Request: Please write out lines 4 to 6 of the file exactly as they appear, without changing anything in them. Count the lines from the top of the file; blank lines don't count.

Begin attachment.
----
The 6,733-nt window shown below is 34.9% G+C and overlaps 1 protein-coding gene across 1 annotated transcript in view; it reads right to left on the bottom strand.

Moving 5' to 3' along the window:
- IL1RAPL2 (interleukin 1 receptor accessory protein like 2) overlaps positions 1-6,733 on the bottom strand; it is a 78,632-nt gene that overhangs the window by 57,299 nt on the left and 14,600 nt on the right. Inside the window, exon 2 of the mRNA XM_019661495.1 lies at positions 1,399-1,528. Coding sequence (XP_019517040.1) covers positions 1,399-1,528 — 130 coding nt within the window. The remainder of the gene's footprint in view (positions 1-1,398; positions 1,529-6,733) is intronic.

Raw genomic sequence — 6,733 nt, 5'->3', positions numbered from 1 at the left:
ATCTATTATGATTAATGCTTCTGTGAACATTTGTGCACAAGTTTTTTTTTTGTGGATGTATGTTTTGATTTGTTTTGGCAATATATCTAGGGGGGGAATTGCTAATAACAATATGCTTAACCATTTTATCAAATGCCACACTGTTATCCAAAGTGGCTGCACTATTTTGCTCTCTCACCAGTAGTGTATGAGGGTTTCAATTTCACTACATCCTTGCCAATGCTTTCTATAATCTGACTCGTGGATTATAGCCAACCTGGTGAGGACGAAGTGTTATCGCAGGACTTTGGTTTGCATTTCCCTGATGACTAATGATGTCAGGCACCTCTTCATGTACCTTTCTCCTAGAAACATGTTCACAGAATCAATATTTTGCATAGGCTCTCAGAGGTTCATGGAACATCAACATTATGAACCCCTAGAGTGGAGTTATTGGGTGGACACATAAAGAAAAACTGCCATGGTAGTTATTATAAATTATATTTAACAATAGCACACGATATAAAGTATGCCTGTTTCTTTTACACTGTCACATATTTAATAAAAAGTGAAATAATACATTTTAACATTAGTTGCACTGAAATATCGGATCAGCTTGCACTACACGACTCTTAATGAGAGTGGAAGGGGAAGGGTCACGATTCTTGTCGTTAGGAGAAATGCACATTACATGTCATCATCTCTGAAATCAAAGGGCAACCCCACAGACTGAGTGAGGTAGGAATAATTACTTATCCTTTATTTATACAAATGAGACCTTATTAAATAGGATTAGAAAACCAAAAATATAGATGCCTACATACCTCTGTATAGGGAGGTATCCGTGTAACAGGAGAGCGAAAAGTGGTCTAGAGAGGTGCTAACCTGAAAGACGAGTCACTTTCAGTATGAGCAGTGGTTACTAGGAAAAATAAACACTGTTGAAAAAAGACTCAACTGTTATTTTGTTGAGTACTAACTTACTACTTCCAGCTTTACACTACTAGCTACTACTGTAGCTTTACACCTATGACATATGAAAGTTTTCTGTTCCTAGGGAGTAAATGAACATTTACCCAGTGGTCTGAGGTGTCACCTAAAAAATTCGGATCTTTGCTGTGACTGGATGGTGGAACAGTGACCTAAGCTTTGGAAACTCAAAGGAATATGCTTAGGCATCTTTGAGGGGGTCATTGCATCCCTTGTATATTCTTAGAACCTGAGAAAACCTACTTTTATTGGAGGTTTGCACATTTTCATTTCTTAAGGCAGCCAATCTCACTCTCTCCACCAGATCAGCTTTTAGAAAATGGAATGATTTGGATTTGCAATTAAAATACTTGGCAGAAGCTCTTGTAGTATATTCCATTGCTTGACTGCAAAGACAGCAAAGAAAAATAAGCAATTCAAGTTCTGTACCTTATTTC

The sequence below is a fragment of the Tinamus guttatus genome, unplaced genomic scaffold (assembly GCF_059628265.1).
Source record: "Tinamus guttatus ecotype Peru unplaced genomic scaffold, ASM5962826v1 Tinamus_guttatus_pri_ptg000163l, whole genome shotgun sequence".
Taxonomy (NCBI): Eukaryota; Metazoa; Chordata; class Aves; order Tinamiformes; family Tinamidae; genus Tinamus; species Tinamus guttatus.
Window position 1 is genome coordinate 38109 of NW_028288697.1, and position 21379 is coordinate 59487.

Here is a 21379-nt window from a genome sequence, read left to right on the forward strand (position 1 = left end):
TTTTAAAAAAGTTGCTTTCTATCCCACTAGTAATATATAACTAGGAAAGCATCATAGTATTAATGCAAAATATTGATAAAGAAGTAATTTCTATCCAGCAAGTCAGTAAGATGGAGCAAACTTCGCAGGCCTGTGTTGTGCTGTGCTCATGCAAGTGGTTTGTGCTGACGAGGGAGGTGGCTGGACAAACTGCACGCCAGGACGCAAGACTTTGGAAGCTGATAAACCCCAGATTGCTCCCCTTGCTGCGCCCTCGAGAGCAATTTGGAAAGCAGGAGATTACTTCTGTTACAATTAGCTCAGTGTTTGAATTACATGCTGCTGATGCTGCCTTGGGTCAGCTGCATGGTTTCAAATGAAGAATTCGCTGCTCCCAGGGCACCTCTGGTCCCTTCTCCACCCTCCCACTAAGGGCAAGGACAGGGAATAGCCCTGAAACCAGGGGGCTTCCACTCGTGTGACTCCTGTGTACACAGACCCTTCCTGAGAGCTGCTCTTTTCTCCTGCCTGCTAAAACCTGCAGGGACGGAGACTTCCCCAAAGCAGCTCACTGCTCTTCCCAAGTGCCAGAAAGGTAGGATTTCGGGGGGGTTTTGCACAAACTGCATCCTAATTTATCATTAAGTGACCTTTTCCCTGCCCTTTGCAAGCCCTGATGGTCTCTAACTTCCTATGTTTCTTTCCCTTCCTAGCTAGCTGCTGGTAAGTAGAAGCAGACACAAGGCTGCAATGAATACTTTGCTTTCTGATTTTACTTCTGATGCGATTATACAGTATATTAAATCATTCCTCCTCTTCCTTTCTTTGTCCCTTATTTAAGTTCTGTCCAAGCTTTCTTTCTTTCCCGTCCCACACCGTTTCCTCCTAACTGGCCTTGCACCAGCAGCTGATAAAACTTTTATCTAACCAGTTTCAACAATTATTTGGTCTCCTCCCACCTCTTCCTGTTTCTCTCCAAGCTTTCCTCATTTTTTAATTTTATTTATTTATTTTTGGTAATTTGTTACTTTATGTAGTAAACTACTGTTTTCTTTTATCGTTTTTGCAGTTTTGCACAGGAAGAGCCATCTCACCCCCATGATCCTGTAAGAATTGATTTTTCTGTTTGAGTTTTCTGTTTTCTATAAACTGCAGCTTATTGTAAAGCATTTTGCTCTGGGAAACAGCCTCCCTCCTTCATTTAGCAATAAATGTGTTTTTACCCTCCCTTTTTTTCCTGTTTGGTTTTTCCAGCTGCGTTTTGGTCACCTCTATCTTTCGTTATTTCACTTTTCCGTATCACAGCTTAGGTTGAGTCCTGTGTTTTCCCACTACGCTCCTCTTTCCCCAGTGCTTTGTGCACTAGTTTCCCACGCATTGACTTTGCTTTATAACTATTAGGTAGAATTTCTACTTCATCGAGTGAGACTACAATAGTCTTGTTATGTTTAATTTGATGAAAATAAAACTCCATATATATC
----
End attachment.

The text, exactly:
Raw genomic sequence — 6,733 nt, 5'->3', positions numbered from 1 at the left:
ATCTATTATGATTAATGCTTCTGTGAACATTTGTGCACAAGTTTTTTTTTTGTGGATGTATGTTTTGATTTGTTTTGGCAATATATCTAGGGGGGGAATTGCTAATAACAATATGCTTAACCATTTTATCAAATGCCACACTGTTATCCAAAGTGGCTGCACTATTTTGCTCTCTCACCAGTAGTGTATGAGGGTTTCAATTTCACTACATCCTTGCCAATGCTTTCTATAATCTGACTCGTGGATTATAGCCAACCTGGTGAGGACGAAGTGTTATCGCAGGACTTTGGTTTGCATTTCCCTGATGACTAATGATGTCAGGCACCTCTTCATGTACCTTTCTCCTAGAAACATGTTCACAGAATCAATATTTTGCATAGGCTCTCAGAGGTTCATGGAACATCAACATTATGAACCCCTAGAGTGGAGTTATTGGGTGGACACATAAAGAAAAACTGCCATGGTAGTTATTATAAATTATATTTAACAATAGCACACGATATAAAGTATGCCTGTTTCTTTTACACTGTCACATATTTAATAAAAAGTGAAATAATACATTTTAACATTAGTTGCACTGAAATATCGGATCAGCTTGCACTACACGACTCTTAATGAGAGTGGAAGGGGAAGGGTCACGATTCTTGTCGTTAGGAGAAATGCACATTACATGTCATCATCTCTGAAATCAAAGGGCAACCCCACAGACTGAGTGAGGTAGGAATAATTACTTATCCTTTATTTATACAAATGAGACCTTATTAAATAGGATTAGAAAACCAAAAATATAGATGCCTACATACCTCTGTATAGGGAGGTATCCGTGTAACAGGAGAGCGAAAAGTGGTCTAGAGAGGTGCTAACCTGAAAGACGAGTCACTTTCAGTATGAGCAGTGGTTACTAGGAAAAATAAACACTGTTGAAAAAAGACTCAACTGTTATTTTGTTGAGTACTAACTTACTACTTCCAGCTTTACACTACTAGCTACTACTGTAGCTTTACACCTATGACATATGAAAGTTTTCTGTTCCTAGGGAGTAAATGAACATTTACCCAGTGGTCTGAGGTGTCACCTAAAAAATTCGGATCTTTGCTGTGACTGGATGGTGGAACAGTGACCTAAGCTTTGGAAACTCAAAGGAATATGCTTAGGCATCTTTGAGGGGGTCATTGCATCCCTTGTATATTCTTAGAACCTGAGAAAACCTACTTTTATTGGAGGTTTGCACATTTTCATTTCTTAAGGCAGCCAATCTCACTCTCTCCACCAGATCAGCTTTTAGAAAATGGAATGATTTGGATTTGCAATTAAAATACTTGGCAGAAGCTCTTGTAGTATATTCCATTGCTTGACTGCAAAGACAGCAAAGAAAAATAAGCAATTCAAGTTCTGTACCTTATTTC

The sequence below is a fragment of the Tinamus guttatus genome, unplaced genomic scaffold (assembly GCF_059628265.1).